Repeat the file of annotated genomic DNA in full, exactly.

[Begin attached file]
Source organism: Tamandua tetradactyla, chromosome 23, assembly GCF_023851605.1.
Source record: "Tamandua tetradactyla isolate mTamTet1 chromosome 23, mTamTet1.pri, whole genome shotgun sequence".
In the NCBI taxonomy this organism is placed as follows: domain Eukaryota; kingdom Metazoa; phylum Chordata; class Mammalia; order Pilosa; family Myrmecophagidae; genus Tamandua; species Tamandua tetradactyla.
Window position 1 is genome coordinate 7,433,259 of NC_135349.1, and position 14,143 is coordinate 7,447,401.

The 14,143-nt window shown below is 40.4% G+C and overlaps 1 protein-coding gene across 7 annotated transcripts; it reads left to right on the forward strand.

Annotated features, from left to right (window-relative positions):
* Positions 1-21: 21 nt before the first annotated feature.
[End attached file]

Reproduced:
Source organism: Tamandua tetradactyla, chromosome 23, assembly GCF_023851605.1.
Source record: "Tamandua tetradactyla isolate mTamTet1 chromosome 23, mTamTet1.pri, whole genome shotgun sequence".
In the NCBI taxonomy this organism is placed as follows: domain Eukaryota; kingdom Metazoa; phylum Chordata; class Mammalia; order Pilosa; family Myrmecophagidae; genus Tamandua; species Tamandua tetradactyla.
Window position 1 is genome coordinate 7,433,259 of NC_135349.1, and position 14,143 is coordinate 7,447,401.

The 14,143-nt window shown below is 40.4% G+C and overlaps 1 protein-coding gene across 7 annotated transcripts; it reads left to right on the forward strand.

Annotated features, from left to right (window-relative positions):
* Positions 1-21: 21 nt before the first annotated feature.